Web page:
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Old 08-01-2016, 07:36 AM   #1
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exhaust elbow design - art or science

In chasing down a lot of steam from our port engine (raw water pump impellor) I checked the exhaust elbow - made of steel and badly corroded. Bummer! Up to my local stainless guy for a new one (as an aside, I dropped the old one in at 9.00am and picked up the newly manufactured heavy guage stainless one at 3.00pm!!) - he reused the base flange that bolts to the manifold) and it got me thinking about the effect of the design of the elbow could have on engine cooling.

My corroded one was not the original however we followed the design ie diameter of inside pipe - here`s the question - if the design of the elbow restricted the through flow of water ie the water space in the jacket was too small - would this reduced flow increase engine temp - and vice versa.

Are original elbows designed with any great science or are they basically the same - I have seen some with the water injected into the exhaust through a series of vents round the circumference of the inner exhaust pipe and the outer, or in the case of mine - no restrictions. Am I over thinking this?
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Old 08-01-2016, 09:29 AM   #2
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Your question relates to the hydraulic water flow in the mixer. There is a lot more to it than that, but let me address the hydraulics:

Design for pressure drop in the mixer and number and size of holes or just an annulus is all pretty much based on experience as to what works. But there are some simple tests to see if it is working. First run the engine at idle and check the hose temps below the mixer with an IR gun. They should be in the low 100s, 150 tops. Then go on a seatrial and check it at slow cruising rpms, high cruising rpms and wot.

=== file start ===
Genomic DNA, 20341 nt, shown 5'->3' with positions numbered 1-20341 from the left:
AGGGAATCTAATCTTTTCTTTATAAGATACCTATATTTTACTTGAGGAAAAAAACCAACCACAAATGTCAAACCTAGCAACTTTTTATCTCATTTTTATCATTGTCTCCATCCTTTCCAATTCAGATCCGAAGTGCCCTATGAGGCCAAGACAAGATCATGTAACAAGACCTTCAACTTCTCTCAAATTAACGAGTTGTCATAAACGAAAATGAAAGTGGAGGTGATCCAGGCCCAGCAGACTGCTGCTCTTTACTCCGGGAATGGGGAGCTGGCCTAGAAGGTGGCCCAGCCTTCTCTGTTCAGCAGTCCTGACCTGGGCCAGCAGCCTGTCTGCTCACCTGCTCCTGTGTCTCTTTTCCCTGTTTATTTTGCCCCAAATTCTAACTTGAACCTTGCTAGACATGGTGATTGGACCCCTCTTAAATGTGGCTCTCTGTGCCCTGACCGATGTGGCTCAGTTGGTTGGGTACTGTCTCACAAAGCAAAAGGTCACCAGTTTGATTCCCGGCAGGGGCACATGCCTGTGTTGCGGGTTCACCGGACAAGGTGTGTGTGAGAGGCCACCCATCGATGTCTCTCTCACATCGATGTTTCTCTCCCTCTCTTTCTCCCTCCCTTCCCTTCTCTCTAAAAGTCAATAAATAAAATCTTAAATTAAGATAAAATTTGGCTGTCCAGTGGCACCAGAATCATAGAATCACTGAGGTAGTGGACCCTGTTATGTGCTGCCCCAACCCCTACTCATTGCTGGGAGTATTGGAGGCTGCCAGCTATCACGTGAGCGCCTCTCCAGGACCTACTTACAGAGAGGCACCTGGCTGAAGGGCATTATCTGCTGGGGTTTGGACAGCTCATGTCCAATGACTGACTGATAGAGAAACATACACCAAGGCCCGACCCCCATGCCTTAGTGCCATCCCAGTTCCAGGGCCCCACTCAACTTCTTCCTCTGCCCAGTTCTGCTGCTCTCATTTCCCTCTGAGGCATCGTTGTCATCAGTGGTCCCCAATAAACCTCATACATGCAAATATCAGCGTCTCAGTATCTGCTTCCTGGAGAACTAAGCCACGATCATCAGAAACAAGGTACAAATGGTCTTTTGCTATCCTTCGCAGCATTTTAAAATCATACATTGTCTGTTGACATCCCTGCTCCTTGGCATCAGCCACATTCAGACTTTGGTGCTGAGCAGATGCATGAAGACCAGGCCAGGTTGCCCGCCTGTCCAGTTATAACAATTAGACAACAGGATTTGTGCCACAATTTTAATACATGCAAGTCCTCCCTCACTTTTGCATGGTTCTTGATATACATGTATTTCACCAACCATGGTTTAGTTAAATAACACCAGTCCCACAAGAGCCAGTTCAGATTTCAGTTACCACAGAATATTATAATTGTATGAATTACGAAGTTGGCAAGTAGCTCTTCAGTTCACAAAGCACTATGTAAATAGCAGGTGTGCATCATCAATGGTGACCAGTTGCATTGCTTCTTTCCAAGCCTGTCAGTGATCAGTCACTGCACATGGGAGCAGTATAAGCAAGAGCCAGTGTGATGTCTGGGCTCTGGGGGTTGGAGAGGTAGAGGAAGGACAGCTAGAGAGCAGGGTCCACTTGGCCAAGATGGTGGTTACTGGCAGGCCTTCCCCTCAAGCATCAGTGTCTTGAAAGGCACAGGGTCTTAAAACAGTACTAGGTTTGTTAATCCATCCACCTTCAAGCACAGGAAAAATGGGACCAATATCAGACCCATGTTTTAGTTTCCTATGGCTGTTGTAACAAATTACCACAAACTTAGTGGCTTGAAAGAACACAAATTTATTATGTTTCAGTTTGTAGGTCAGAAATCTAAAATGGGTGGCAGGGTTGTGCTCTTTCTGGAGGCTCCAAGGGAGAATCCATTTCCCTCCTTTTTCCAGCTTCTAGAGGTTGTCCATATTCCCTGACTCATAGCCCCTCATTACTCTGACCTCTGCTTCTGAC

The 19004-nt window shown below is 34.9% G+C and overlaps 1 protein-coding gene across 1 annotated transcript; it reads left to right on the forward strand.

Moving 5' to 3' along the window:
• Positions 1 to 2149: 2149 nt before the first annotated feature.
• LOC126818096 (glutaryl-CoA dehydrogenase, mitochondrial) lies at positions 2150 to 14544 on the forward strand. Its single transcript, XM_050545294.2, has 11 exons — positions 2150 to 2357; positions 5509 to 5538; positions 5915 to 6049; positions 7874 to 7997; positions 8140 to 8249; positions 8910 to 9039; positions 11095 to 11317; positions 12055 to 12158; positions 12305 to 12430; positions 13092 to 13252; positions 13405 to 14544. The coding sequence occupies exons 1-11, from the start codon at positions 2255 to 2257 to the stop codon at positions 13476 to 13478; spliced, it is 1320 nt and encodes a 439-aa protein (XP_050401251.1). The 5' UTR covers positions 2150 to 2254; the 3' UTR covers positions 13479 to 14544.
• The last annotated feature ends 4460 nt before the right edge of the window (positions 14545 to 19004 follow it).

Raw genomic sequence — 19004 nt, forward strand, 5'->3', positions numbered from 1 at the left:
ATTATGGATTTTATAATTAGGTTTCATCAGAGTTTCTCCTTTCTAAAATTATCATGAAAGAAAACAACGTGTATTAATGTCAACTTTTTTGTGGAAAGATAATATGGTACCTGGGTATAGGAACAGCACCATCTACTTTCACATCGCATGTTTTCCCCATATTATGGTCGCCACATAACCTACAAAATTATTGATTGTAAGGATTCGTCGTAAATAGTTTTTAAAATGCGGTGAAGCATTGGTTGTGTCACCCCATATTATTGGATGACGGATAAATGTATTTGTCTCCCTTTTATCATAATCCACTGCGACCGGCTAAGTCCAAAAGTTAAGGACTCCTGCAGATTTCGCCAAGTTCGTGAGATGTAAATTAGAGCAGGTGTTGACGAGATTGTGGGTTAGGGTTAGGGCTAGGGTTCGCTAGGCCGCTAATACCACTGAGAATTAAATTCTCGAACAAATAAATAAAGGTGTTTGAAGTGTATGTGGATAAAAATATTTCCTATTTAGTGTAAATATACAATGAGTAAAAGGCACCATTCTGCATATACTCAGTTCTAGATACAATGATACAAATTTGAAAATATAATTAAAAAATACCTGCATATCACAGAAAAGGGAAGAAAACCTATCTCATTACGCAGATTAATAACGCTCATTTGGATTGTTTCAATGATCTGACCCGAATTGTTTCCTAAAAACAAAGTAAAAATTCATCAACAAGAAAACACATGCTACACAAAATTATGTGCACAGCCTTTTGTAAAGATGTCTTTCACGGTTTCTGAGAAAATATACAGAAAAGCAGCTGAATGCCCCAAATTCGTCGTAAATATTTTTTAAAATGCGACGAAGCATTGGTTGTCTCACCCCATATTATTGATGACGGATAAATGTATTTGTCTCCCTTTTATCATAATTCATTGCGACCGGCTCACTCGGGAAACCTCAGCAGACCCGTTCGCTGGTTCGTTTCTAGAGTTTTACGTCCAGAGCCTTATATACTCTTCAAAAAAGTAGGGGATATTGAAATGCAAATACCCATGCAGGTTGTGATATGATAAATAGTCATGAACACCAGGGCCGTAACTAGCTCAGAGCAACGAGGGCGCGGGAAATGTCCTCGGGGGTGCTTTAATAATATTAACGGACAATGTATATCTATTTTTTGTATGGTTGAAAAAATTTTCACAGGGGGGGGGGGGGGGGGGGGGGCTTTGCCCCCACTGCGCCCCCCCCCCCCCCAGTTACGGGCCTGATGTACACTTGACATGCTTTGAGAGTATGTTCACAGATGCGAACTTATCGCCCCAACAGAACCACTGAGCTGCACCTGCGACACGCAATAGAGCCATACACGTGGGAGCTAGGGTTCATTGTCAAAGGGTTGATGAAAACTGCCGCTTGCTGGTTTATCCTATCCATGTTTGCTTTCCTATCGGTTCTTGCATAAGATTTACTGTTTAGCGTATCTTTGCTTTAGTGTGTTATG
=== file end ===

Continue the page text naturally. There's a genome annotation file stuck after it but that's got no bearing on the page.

If your mixer keeps the hose at decent temps throughout the rpm ranges, then it is ok.

But there are geometry considerations that are at least as important as raw water flow: height above the water line and a self draining mixer. See the pics below which are courtesy of Tony Athens on boatdiesel.com.
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Old 08-01-2016, 10:19 AM   #3
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I'm going to strongly suggest that you go to Seaboard Marine sbmar.com
and look up Tony Athens articles about exhausts. He has written and offers freely what he has learned about marine exhaust systems and how the poorly designed??? systems most builders put aboard boats can ruin engines and do so very frequently.

Use the info to avoid the the problems so many people face.
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Old 08-02-2016, 12:51 AM   #4
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Hi C and Dj, thanks for taking the time to reply - the Seaboard Marine site is great. Happily, the overall design of my system ticks all the boxes.

Dj, you really answer my question re checking temps and as a rule of thumb, if the pipe is cool, the design is cool (groan - sorry).

I`ll run the check at the weekend.

Thanks again
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Old 08-02-2016, 06:10 AM   #5
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On some boats the VOLUME of cooling water is too large for the system so engine power is required to push the water excess out.

A bypass valve with an overboard discharge is required to limit the volume sent to the exhaust ..
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